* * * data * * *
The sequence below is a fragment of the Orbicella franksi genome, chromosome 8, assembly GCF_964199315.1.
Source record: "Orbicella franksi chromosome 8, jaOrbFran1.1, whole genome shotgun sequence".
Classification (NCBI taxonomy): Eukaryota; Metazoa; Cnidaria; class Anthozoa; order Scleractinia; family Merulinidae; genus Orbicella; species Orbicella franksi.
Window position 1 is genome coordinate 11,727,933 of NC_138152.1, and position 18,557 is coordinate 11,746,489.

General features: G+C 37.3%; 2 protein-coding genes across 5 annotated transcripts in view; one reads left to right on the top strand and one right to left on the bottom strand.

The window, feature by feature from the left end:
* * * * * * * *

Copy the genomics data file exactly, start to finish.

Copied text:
The sequence below is a fragment of the Orbicella franksi genome, chromosome 8, assembly GCF_964199315.1.
Source record: "Orbicella franksi chromosome 8, jaOrbFran1.1, whole genome shotgun sequence".
Classification (NCBI taxonomy): Eukaryota; Metazoa; Cnidaria; class Anthozoa; order Scleractinia; family Merulinidae; genus Orbicella; species Orbicella franksi.
Window position 1 is genome coordinate 11,727,933 of NC_138152.1, and position 18,557 is coordinate 11,746,489.

General features: G+C 37.3%; 2 protein-coding genes across 5 annotated transcripts in view; one reads left to right on the top strand and one right to left on the bottom strand.

The window, feature by feature from the left end: